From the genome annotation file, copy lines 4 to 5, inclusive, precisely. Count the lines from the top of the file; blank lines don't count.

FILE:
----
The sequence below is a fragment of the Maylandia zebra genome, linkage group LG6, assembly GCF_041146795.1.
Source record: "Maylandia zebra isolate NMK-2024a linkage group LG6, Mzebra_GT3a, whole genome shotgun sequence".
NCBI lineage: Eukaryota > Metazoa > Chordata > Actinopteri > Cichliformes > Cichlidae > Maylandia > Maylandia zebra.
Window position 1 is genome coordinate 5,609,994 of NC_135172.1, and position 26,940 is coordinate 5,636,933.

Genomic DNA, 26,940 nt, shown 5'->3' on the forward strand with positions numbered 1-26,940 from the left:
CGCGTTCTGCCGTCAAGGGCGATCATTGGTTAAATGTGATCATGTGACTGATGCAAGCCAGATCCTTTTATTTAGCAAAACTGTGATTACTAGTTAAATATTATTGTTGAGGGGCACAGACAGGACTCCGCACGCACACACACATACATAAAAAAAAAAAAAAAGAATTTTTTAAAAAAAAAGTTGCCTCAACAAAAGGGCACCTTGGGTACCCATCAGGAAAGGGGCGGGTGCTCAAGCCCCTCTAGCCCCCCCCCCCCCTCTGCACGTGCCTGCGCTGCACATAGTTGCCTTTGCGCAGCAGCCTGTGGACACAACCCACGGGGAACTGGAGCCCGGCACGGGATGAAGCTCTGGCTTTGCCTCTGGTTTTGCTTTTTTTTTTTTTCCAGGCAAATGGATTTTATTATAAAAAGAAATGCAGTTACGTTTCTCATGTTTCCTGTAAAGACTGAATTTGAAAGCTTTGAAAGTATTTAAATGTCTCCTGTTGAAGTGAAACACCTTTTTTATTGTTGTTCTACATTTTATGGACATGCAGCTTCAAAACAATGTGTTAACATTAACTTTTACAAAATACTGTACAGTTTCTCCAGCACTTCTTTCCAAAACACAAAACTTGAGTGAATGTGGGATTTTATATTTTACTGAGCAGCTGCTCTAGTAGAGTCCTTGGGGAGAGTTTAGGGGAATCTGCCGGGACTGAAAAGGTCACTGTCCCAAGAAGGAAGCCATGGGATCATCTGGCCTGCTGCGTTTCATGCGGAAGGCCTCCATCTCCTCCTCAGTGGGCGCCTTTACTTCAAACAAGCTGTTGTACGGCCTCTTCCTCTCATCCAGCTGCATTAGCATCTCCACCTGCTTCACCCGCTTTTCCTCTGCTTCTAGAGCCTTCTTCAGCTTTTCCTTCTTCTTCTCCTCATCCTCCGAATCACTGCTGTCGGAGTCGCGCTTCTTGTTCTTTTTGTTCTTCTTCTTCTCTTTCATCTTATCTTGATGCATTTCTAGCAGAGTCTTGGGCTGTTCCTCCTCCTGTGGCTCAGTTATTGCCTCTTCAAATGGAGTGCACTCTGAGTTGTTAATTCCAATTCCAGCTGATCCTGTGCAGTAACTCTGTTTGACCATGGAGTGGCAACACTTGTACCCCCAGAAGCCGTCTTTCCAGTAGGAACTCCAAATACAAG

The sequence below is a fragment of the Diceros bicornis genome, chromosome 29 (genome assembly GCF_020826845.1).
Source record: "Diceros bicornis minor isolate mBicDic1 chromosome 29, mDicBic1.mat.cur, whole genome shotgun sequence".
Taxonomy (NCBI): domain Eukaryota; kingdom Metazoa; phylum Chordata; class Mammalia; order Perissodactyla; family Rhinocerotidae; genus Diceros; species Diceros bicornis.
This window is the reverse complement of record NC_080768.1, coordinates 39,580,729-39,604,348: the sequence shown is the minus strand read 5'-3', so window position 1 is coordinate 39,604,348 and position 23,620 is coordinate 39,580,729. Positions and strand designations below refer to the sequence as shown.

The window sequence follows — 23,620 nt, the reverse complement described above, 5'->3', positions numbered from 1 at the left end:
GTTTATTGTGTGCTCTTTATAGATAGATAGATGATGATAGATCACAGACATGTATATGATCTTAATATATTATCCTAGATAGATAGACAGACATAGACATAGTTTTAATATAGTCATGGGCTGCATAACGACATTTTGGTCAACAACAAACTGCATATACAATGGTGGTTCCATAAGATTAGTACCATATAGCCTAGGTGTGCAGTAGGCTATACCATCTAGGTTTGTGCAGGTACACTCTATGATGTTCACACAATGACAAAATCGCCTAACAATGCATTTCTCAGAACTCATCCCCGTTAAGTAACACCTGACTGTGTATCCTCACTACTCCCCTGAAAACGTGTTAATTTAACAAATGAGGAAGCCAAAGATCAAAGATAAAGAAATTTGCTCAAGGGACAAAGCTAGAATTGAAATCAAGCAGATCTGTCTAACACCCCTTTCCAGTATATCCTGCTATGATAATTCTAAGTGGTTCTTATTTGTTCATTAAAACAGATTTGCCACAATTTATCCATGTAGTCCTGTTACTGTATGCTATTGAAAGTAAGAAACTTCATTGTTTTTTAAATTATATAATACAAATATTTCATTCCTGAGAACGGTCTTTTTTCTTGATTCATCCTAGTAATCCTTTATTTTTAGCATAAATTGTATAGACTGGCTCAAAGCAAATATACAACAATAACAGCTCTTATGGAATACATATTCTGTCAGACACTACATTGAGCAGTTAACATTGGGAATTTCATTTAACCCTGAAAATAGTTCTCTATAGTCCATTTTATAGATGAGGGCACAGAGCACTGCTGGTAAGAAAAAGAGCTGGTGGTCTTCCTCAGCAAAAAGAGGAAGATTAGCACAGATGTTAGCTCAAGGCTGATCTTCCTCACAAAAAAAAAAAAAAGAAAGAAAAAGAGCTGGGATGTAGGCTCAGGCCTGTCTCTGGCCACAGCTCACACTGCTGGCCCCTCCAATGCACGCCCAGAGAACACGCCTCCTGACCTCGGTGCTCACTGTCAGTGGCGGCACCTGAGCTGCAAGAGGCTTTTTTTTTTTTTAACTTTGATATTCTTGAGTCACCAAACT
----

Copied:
Window position 1 is genome coordinate 5,609,994 of NC_135172.1, and position 26,940 is coordinate 5,636,933.

Genomic DNA, 26,940 nt, shown 5'->3' on the forward strand with positions numbered 1-26,940 from the left: